The research concluded that uncertainty of market strategies could be the economical barriers, as textile recycling is not affordable on the whole even though most industries advised the strong trade demand through market strategy because then only the market would be moved forward.

Therefore, it is still important to recognize applications of textile waste apart from landfilling the waste which is considered as the major gap on the market.

Therefore, for the purpose of this research, it is important to find considerable denim waste (denim fabric which is constitutes the maximum cotton consumption and is known as to be organic in nature) from the industry which can be further analyzed to find its various applications (which means its recovery options) and the effect can help in building "return service" for yarn manufacturers/denim manufacturers through denim apparel manufactures locally.

1. 2 Project Objectives

The objectives are to study your options for the recovery and recycling the denim wastes and also to find the economical feasibility and opportunities by applying this to the supply chain from denim manufacturing through the Denim apparel manufacturing.

In this the next objectives can be confirmed:

  1. To evaluate the quantity of denim waste made by the Denim apparel manufacturers
  2. To study what happens to denim waste and price considerations of rag dealers locally
  3. To analyze the various applications of denim waste reuse/recycling
  4. To recommend a "return service" for denim scrap locally


Literature Review is analyzing previous researchers work with an idea of how many other folks have done in the same portion of study. The project revolves around classifying the prospects of commercial denim waste and its own cost efficiency.

Following parts of Literature Review discusses objective-wise researchers study. Firstly it will talk about the analysis on the quantity of waste estimated in Textile Industry, then it reveals whether informal or any government organizations get excited about recycling/reuse practices, then finding the applications of denim recycling and finally looking at the cost effectiveness of the same.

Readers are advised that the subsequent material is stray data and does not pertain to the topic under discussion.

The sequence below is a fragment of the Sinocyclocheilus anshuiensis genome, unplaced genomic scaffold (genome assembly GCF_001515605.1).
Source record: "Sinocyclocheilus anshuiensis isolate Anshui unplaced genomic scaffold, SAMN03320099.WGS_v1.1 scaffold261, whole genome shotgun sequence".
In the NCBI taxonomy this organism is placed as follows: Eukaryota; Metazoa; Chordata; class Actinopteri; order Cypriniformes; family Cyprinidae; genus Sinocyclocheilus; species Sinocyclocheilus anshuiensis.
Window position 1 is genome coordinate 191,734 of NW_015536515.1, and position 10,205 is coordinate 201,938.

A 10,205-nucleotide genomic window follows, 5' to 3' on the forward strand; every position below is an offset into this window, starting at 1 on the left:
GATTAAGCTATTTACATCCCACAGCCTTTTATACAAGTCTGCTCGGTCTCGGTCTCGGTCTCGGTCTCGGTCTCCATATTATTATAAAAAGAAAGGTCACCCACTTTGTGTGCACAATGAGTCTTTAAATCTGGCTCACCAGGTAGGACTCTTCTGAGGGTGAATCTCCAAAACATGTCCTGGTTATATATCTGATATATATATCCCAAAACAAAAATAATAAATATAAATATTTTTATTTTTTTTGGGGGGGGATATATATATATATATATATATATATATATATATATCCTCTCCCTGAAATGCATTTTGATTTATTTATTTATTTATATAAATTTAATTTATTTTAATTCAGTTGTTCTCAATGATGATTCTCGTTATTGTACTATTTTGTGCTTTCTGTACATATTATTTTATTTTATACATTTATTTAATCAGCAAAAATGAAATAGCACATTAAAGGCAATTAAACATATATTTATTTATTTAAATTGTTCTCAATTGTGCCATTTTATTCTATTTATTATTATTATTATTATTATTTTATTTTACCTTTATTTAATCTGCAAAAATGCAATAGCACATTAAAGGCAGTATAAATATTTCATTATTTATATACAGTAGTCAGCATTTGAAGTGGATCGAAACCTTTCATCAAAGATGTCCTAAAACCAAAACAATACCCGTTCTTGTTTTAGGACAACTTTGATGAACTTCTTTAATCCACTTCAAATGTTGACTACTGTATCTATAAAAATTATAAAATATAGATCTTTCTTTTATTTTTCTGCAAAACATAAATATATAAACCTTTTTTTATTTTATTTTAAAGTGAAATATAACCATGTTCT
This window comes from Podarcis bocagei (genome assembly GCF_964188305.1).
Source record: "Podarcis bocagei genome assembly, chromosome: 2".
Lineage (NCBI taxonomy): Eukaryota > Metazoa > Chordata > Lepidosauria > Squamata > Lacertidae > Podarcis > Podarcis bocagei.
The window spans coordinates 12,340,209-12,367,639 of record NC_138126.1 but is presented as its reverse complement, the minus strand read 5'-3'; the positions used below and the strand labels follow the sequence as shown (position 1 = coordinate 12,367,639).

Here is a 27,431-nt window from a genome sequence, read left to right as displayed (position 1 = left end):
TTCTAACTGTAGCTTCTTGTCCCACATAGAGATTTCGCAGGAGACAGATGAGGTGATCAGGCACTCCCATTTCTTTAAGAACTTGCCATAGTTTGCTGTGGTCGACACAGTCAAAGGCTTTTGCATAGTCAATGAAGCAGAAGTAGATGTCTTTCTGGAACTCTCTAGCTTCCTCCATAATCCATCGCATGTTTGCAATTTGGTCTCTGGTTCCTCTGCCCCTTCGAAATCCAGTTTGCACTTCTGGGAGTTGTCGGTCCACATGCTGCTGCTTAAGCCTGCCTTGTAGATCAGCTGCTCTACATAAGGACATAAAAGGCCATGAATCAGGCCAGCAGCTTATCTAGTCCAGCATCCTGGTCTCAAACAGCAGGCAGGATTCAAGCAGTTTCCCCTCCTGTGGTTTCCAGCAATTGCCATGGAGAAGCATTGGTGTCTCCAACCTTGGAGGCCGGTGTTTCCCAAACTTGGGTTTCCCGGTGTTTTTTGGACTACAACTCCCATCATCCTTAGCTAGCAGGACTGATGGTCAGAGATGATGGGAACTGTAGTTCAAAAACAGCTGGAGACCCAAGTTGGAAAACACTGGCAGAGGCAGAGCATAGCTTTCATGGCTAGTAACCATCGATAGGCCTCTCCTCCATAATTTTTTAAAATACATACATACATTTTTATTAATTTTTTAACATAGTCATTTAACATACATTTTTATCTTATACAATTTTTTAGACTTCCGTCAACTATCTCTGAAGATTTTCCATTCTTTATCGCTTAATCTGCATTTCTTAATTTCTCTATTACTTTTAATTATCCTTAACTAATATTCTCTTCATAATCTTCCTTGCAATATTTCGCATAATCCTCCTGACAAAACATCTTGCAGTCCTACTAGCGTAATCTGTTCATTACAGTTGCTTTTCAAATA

The Literature Review involve research papers of renowned authors, or any other articles from Internet or otherwise. It'll involve Secondary data this means the data is collected from Secondary source around the globe and then summarized by means of my very own analyses author wise in each section. Although in Chapter-4, data collection in the form of Primary data is viewed by consulting Denim apparel manufacturers, rag dealers and recyclers to identify and facilitate the objectives of the research paper.

2. 1 The total amount and varieties of Post-producer textile waste made or recycled

In the study paper-"The Textile Waste Lifecycle", the authors revealed that the vast majority of solid waste stream is contributed by post-producer waste from the industry. For textiles, it was estimated between 1. 5 and 1. 9 billion pounds of new fiber and fabric wastes annually by fiber producers, textile mills and fabric manufactures in USA. Out of 2% of the total nation's gross annual post-producer textile waste(which amounts to 11. 2 billion tons), apparel manufacturers waste contributed 450 to 600 million tons annually by means of apparel cuttings. Media focus on various U. S industries prospect of ecological damage as contribution to sold waste stream has pressured the textile industry to respond with alternatives apart from landfilling waste based on the author. Which environmental pressure has already established dramatic impact the last ten years as companies have added environmentally sound management philosophy. Therefore, the authors analyzed a "Textile Waste Lifecycle model" which is also shown in Figure: 1 showing the integration of post-producer and post-consumer textile waste with resalable and reusable new products. Also the model contribute to the philosophy that while everything must go somewhere, there will be more options than landfilling.

The above figure of Textile Waste Lifecycle Model reveals that Post-producer textile waste may be disposed of in three ways. Firstly, it could enter the solid waste stream and end in landfills or waste incinerators. The second option is converting the solid waste into energy to power the manufacturing process. The third option is to market the waste to textile waste recycler who shreds garments, fabric or fiber waste into new fiber. The author also quoted various types of textile recyclers to be able to establish the actual fact that what they are doing with the post-producer textile waste which is discussed in section 2. 2. Authors in the long run of the research paper provides further framework for even more dialogue about what constitutes the textile waste and finding means by which textile waste is or can be disposed. Likewise, many avenues for further study were established.

There remain voids and gaps on the market to be able to know very well what constitutes the textile waste. Therefore authors in this research left initiatives for further finding the applications of varied textile waste which forms the part of the objectives of research paper.